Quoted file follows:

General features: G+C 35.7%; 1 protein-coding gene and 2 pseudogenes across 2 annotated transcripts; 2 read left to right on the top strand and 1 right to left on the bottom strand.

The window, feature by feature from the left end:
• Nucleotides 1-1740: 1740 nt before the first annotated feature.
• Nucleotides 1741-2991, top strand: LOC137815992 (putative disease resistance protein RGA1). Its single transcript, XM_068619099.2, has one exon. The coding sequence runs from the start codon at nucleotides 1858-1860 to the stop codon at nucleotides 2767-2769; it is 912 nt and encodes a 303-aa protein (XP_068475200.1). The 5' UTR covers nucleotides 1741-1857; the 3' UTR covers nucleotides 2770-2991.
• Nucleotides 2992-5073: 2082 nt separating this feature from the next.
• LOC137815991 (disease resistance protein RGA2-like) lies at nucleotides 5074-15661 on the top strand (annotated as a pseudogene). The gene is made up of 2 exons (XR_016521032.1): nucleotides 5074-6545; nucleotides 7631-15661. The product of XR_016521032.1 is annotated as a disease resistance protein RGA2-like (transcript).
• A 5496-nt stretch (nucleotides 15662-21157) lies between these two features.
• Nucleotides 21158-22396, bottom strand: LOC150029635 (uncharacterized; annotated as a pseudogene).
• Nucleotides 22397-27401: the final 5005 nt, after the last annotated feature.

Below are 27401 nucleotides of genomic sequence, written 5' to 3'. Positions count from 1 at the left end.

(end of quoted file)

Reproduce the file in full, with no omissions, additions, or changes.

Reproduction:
General features: G+C 35.7%; 1 protein-coding gene and 2 pseudogenes across 2 annotated transcripts; 2 read left to right on the top strand and 1 right to left on the bottom strand.

The window, feature by feature from the left end:
• Nucleotides 1-1740: 1740 nt before the first annotated feature.
• Nucleotides 1741-2991, top strand: LOC137815992 (putative disease resistance protein RGA1). Its single transcript, XM_068619099.2, has one exon. The coding sequence runs from the start codon at nucleotides 1858-1860 to the stop codon at nucleotides 2767-2769; it is 912 nt and encodes a 303-aa protein (XP_068475200.1). The 5' UTR covers nucleotides 1741-1857; the 3' UTR covers nucleotides 2770-2991.
• Nucleotides 2992-5073: 2082 nt separating this feature from the next.
• LOC137815991 (disease resistance protein RGA2-like) lies at nucleotides 5074-15661 on the top strand (annotated as a pseudogene). The gene is made up of 2 exons (XR_016521032.1): nucleotides 5074-6545; nucleotides 7631-15661. The product of XR_016521032.1 is annotated as a disease resistance protein RGA2-like (transcript).
• A 5496-nt stretch (nucleotides 15662-21157) lies between these two features.
• Nucleotides 21158-22396, bottom strand: LOC150029635 (uncharacterized; annotated as a pseudogene).
• Nucleotides 22397-27401: the final 5005 nt, after the last annotated feature.

Below are 27401 nucleotides of genomic sequence, written 5' to 3'. Positions count from 1 at the left end.